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An investment lesson from Milo Minderbinder



October 31, 2007 – Comments (1)

Catch 22 is my favorite book. It is an American classic and a literary masterpiece, but we've all read it, so I shouldn't waste time praising its literary merits. What I want to say here is that Catch 22 possesses that trademark of a classical novel - everlasting relevance. No matter what field you're working in, classical literature gives you a hint of what to expect in any kind of situation. And I truly believe that Catch 22 should be a required reading for any investor. 

Have your doubts? Well, here's a practical situation. You have Imergent (IIG) - a fraudulent company engaged in the business of cheating the would-be Rockefellers  out of their $5000 starting capital. The state authorities, the fraud victims, and the hungry class-action lawers are filing lawsuits by the dozen, and the stock is tanking. Should you invest in this pig? 

Let's turn to Joseph Heller for the answer. Here's the description of a business model that looks similar to IIG:

"Milo chortled proudly. "I don't buy eggs from Malta," he confessed... "I buy them in Sicily at one cent apiece and transfer them to Malta secretly at four and a half cents apiece in order to get the price of eggs up to seven cents when people come to Malta looking for them." ...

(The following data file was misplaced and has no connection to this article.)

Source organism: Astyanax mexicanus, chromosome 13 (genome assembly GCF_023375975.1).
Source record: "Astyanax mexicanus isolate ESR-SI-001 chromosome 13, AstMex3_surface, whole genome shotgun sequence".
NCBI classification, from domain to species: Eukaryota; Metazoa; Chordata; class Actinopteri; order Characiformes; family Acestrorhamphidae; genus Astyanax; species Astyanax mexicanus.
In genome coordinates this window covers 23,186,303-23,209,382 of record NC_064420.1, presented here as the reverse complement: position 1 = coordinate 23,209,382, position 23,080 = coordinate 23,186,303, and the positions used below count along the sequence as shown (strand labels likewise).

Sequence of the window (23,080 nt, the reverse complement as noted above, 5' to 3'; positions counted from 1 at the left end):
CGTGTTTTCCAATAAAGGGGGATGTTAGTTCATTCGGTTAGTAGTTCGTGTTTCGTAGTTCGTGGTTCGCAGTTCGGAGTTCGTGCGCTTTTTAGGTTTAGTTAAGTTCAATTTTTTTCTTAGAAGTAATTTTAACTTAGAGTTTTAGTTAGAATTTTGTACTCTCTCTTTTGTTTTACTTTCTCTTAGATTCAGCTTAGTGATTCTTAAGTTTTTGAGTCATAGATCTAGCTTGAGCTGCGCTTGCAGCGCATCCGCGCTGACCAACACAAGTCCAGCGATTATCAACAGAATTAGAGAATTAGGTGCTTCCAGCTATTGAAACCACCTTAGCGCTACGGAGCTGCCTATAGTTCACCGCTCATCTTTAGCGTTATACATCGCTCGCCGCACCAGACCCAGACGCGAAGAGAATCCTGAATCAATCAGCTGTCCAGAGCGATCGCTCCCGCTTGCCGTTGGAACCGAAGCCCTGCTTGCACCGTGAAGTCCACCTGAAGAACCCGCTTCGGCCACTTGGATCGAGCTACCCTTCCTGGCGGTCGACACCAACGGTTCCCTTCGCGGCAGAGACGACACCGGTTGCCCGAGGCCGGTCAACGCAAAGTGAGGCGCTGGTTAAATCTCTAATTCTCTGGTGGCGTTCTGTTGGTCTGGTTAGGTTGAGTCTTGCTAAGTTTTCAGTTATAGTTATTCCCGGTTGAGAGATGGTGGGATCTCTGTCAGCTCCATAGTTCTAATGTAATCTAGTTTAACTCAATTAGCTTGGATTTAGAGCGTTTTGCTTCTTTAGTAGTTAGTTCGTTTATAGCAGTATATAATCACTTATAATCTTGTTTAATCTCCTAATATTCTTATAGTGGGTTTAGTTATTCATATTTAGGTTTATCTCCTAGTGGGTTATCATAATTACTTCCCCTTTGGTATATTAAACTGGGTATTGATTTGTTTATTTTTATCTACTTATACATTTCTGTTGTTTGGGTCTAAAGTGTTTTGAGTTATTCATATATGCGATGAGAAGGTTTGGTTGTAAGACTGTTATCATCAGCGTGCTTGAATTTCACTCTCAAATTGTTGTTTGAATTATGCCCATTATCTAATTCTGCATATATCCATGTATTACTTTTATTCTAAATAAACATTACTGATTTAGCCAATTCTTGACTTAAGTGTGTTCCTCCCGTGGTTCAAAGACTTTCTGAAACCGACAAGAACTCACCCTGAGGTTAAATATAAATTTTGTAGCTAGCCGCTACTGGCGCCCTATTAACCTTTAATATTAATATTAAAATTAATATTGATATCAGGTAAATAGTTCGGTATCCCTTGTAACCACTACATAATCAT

"Then you do make a profit for yourself," Yossarian declared. "Of course I do. But it all goes to the syndicate. And everybody has a share. Don't you understand? It's exactly what happens with those plum tomatoes I sell to Colonel Cathcart." "Buy," Yossarian corrected him. "You don't sell plum tomatoes to Colonel Cathcart and Colonel Korn. You buy plum tomatoes from them." "No, sell," Milo corrected Yossarian. "I distribute my plum tomatoes in markets all over Pianosa under an assumed name so that Colonel Cathcart and Colonel Korn can buy them up from me under their assumed names at four cents apiece and sell them back to me the next day at five cents apiece. They make a profit of one cent apiece, I make a profit of three and a half cents apiece, and everybody comes out ahead."

So, M&M enterprises does look like the IIG of the 1940's. Apart from some trivial differences, the business model is essentially the same: you swindle the low-income people (enlisted men in Milo's case, or the faithful desciples of Robert Kiyosaki in the case of IIG) and pay the regulators to look the other way. So, what does Heller have to say about the viability of this business model?  Let us read on...